If a tree falls in a forest and no one is around to hear it – does it make a sound? If a feature is added and nobody can find it – does it exist?
If a tree falls in a forest and no one is around to hear it – does it make a sound? If a feature is added and nobody can find it – does it exist?
Another year, another successful Bottle Rocket Quality Assurance Boot Camp!
Every year, the QA team puts on an informative and interactive event for testers outside of the company. Interested participants come from all over DFW to learn about a variety of topics covering the test approach to mobile and connected devices. This gives people outside of the mobile space a chance to get more exposure to the mobile world as well as how Bottle Rocket’s QA team works – and this particular boot camp was our most successful yet.
In 2017, the QA Bootcamp was a half day affair with about 20 participants.
In 2018, a full day was needed to cover all of the topics given and the audience grew to 25.
But that’s not the only thing that changed – this year, the boot camp had its first ever sponsor. It was so great to be supported by Beacon Hill Staffing Group. As a neighbor in our building, they have seen the boot camps of previous years and wanted to be a part of this year’s fun. Thank you so much for your support!
Our speakers went over the following areas of interest:
The topics covered were similar to last year’s agenda, but the added time allowed the speakers to go more in depth. A full day event gave them an opportunity to kick up their presentations to the next level. Instead of giving an overview of each idea, they were able to go into more technical details, which gave the attendees a clearer picture of what it would be like to work with these tools and processes. One of the attendees said the experience was “very enriching” and that it “enabled [them] to gain insights and understanding of the concepts of mobile”.
But it wasn’t all lectures – there was also an introduction by our Director of Quality Assurance, awesome guest speakers from our User Experience and Engineering departments, a tour of our quirky space-obsessed office, a fantastic Q&A, and the delicious lunch provided by Beacon Hill Staffing Group.
This type of event is not only a benefit to the participants but also to our QA team and department as a whole. As the saying goes, the best way to learn something is to teach. We believe in giving our team members the opportunity to share what they’ve learned whenever possible because this helps the people they share it with as well as strengthening their own proficiency in the subject. The QA Boot Camp is a great way to do this.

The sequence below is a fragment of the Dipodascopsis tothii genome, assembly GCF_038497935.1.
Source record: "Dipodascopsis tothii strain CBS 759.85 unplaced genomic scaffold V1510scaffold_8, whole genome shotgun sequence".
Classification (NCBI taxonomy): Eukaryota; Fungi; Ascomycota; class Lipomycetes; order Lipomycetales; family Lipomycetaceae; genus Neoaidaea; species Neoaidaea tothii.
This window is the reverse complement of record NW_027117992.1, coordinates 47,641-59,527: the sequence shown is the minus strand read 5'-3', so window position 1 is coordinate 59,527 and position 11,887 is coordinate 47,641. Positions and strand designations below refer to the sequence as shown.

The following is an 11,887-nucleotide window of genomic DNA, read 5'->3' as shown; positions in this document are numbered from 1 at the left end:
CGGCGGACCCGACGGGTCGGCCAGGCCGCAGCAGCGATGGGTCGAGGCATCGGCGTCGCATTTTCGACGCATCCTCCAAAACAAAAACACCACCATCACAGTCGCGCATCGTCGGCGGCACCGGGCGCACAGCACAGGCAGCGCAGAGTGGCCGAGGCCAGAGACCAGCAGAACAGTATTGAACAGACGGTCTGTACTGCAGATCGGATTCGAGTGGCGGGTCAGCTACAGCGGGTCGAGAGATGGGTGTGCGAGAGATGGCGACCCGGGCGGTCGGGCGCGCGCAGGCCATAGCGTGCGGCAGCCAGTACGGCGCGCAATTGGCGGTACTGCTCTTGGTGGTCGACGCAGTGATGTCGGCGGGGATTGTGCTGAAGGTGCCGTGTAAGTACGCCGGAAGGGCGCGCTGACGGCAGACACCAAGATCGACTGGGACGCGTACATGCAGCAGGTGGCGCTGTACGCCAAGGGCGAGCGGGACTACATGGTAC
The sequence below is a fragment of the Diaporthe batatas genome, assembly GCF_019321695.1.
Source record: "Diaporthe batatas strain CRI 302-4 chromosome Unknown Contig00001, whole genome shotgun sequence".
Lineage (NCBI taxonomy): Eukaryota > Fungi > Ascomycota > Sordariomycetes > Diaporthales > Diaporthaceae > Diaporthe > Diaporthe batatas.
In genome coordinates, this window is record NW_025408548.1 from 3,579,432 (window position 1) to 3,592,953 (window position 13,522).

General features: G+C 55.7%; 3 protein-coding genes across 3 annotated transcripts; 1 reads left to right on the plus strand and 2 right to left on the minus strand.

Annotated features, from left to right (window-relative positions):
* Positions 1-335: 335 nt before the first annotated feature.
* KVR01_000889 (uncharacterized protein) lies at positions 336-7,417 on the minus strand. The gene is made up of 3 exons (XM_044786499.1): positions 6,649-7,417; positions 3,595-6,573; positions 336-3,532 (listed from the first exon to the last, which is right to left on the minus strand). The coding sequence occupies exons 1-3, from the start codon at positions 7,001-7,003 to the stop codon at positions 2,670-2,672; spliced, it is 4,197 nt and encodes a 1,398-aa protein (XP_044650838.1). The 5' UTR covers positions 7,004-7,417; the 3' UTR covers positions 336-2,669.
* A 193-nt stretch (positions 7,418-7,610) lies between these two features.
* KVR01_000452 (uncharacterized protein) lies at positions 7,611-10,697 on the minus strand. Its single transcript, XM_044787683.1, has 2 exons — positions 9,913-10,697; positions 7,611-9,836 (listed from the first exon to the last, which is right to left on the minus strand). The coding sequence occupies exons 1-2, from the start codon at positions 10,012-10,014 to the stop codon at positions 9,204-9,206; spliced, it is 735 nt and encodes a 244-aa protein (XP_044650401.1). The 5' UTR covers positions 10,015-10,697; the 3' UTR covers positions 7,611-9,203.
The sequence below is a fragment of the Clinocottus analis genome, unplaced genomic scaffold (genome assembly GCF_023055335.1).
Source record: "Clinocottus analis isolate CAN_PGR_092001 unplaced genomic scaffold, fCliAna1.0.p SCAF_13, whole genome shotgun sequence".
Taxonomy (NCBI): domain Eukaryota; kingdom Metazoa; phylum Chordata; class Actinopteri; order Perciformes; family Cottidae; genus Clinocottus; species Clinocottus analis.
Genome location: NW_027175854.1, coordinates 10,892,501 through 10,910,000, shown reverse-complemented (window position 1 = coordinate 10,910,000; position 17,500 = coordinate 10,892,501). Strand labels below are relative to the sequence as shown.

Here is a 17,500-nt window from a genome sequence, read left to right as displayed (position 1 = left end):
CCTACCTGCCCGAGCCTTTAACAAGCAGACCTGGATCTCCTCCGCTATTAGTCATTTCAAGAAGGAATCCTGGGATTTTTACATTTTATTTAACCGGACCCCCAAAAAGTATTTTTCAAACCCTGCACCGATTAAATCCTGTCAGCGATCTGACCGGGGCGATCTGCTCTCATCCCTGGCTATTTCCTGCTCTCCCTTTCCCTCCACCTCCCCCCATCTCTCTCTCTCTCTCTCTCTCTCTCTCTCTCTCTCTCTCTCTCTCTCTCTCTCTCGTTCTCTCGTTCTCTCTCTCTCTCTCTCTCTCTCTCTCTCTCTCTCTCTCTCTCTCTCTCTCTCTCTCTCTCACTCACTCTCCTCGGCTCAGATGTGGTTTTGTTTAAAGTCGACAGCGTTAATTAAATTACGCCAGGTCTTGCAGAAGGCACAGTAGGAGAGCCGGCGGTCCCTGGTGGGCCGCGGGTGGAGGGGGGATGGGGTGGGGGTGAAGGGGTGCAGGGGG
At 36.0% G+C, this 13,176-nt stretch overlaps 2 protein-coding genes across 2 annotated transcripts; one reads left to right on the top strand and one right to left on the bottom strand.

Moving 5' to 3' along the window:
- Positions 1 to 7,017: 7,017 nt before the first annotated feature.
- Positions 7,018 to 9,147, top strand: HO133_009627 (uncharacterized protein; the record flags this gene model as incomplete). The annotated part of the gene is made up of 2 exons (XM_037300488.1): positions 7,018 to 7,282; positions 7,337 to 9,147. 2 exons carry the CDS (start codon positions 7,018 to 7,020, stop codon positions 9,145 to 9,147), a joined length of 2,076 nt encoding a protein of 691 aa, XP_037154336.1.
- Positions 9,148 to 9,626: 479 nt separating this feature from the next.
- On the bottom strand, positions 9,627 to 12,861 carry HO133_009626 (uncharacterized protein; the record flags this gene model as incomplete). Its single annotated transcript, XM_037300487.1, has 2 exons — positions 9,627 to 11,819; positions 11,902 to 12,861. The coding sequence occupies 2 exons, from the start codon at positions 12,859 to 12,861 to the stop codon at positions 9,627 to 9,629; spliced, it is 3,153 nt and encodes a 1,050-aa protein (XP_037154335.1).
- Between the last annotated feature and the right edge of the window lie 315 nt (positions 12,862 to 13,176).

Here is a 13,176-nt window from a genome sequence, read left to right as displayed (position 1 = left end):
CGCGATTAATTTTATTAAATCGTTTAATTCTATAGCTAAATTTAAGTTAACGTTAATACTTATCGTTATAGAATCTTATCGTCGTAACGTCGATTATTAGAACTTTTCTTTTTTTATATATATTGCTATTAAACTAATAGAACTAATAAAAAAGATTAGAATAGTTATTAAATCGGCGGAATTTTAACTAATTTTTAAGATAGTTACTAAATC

One of our new presenters this year, Jyoti Pothukuchi, commented that “sessions like this help us share our expertise and experience with the testing community” as well as “helping us improve based on the feedback”. Another presenter, AJ Mejorado, called out that the audience “had a series of really great questions during the Q&A panel” and that this gives us “an updated perspective on how many individuals in the area are really interested in not only QA but also in increasing their knowledge and skillset”.
In the end, connecting with people who share our passion for quality is what keeps us working hard on this event every year. The increase in attendees this year really boosted the amount of feedback and questions we received, so thank you so much if you were able to come and participate!
If this year’s growth is any indication, you won’t want to miss next year’s boot camp. Look out for the LinkedIn post for more details.
Each year, we set aside two full days of work to explore emerging technologies, challenge ourselves to learn something new, collaborate with our co-workers, and make something amazing. Bottle Rocket’s annual two-day hackathon, Rocket Science, is a chance for all Rocketeers to explore new technologies or interests while creating something fun for the office or potentially life-changing for its users.
With nearly 30 projects this year, this recap would be a little hefty if we were to cover them all. So, here’s 5 that we can’t stop talking about.
Project Title: CF Alert
Tech Explored: Progressive Web Apps (PWA)
Cystic Fibrosis is a devastating disease afflicting more 30,000 Americans with more than 75 percent of those diagnosed before turning two years old. As if that weren’t enough, children with Cystic Fibrosis cannot be within approximately 20 feet of each other due to the risk of transferring bacteria that can lead to serious infection in other patients. With that in mind, team CF Alert built a proof of concept PWA that would notify parents when another parent of a Cystic Fibrosis child was within 20 feet of them. This PWA concept was simple, elegant, and easy to use, and could potentially be life-saving for families coping with this serious condition.
Project Title: How Metal Am I?
Tech Explored: Create ML and CoreML
Leveraging Machine Learning for image and audio frequency analysis, this team looked to answer just how METAL something was. Simply snap a photo or let the “Metal Detector” app listen to the sounds around you and it will provide a Metal Quotient for how hardcore it is. While showcasing the app in the photo above, Russell took a selfie which resulted in a 34% Metal score, which is probably largely due to the Led Zeppelin shirt.
Project Title: Empathy Lab